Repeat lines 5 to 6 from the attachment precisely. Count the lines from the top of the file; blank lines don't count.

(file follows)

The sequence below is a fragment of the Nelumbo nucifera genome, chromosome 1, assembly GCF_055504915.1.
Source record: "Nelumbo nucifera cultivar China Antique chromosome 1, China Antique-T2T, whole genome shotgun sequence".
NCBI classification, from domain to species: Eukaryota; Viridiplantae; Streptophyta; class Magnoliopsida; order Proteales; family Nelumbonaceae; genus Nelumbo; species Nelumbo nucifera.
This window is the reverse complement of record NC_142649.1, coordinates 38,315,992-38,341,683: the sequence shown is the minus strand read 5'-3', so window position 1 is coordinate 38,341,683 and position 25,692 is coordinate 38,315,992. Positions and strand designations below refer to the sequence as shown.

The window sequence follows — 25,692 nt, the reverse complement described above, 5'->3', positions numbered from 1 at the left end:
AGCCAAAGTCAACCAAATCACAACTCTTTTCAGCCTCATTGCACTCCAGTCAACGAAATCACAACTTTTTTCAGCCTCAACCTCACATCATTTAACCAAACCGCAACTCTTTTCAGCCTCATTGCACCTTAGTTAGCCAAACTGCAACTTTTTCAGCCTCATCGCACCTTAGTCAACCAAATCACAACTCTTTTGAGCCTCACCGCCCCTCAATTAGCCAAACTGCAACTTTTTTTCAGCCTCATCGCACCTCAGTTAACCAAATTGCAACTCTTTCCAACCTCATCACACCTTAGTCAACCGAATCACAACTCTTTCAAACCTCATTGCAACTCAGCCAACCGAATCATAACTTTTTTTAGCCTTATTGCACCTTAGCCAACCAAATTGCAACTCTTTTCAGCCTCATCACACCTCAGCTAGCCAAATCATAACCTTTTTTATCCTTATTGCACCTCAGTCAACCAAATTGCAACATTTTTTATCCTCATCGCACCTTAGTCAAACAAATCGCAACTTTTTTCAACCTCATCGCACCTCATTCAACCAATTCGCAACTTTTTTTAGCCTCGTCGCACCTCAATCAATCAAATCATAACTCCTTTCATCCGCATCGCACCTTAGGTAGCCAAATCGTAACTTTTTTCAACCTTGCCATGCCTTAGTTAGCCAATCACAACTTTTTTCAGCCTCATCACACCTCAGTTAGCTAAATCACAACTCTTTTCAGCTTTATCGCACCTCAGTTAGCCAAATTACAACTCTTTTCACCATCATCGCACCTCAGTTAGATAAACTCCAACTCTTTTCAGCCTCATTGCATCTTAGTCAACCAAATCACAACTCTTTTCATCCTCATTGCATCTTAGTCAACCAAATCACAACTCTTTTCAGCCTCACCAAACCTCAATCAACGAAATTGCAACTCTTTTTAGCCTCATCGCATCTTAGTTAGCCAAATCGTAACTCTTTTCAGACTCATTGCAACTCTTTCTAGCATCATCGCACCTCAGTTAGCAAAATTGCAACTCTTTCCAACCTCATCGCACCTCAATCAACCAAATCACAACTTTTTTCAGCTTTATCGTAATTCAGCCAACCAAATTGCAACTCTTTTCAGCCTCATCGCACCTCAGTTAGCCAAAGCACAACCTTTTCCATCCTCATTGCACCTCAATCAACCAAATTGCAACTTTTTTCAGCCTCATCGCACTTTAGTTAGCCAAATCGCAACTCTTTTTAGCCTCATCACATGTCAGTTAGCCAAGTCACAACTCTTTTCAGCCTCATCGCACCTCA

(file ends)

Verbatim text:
The window sequence follows — 25,692 nt, the reverse complement described above, 5'->3', positions numbered from 1 at the left end:
AGCCAAAGTCAACCAAATCACAACTCTTTTCAGCCTCATTGCACTCCAGTCAACGAAATCACAACTTTTTTCAGCCTCAACCTCACATCATTTAACCAAACCGCAACTCTTTTCAGCCTCATTGCACCTTAGTTAGCCAAACTGCAACTTTTTCAGCCTCATCGCACCTTAGTCAACCAAATCACAACTCTTTTGAGCCTCACCGCCCCTCAATTAGCCAAACTGCAACTTTTTTTCAGCCTCATCGCACCTCAGTTAACCAAATTGCAACTCTTTCCAACCTCATCACACCTTAGTCAACCGAATCACAACTCTTTCAAACCTCATTGCAACTCAGCCAACCGAATCATAACTTTTTTTAGCCTTATTGCACCTTAGCCAACCAAATTGCAACTCTTTTCAGCCTCATCACACCTCAGCTAGCCAAATCATAACCTTTTTTATCCTTATTGCACCTCAGTCAACCAAATTGCAACATTTTTTATCCTCATCGCACCTTAGTCAAACAAATCGCAACTTTTTTCAACCTCATCGCACCTCATTCAACCAATTCGCAACTTTTTTTAGCCTCGTCGCACCTCAATCAATCAAATCATAACTCCTTTCATCCGCATCGCACCTTAGGTAGCCAAATCGTAACTTTTTTCAACCTTGCCATGCCTTAGTTAGCCAATCACAACTTTTTTCAGCCTCATCACACCTCAGTTAGCTAAATCACAACTCTTTTCAGCTTTATCGCACCTCAGTTAGCCAAATTACAACTCTTTTCACCATCATCGCACCTCAGTTAGATAAACTCCAACTCTTTTCAGCCTCATTGCATCTTAGTCAACCAAATCACAACTCTTTTCATCCTCATTGCATCTTAGTCAACCAAATCACAACTCTTTTCAGCCTCACCAAACCTCAATCAACGAAATTGCAACTCTTTTTAGCCTCATCGCATCTTAGTTAGCCAAATCGTAACTCTTTTCAGACTCATTGCAACTCTTTCTAGCATCATCGCACCTCAGTTAGCAAAATTGCAACTCTTTCCAACCTCATCGCACCTCAATCAACCAAATCACAACTTTTTTCAGCTTTATCGTAATTCAGCCAACCAAATTGCAACTCTTTTCAGCCTCATCGCACCTCAGTTAGCCAAAGCACAACCTTTTCCATCCTCATTGCACCTCAATCAACCAAATTGCAACTTTTTTCAGCCTCATCGCACTTTAGTTAGCCAAATCGCAACTCTTTTTAGCCTCATCACATGTCAGTTAGCCAAGTCACAACTCTTTTCAGCCTCATCGCACCTCA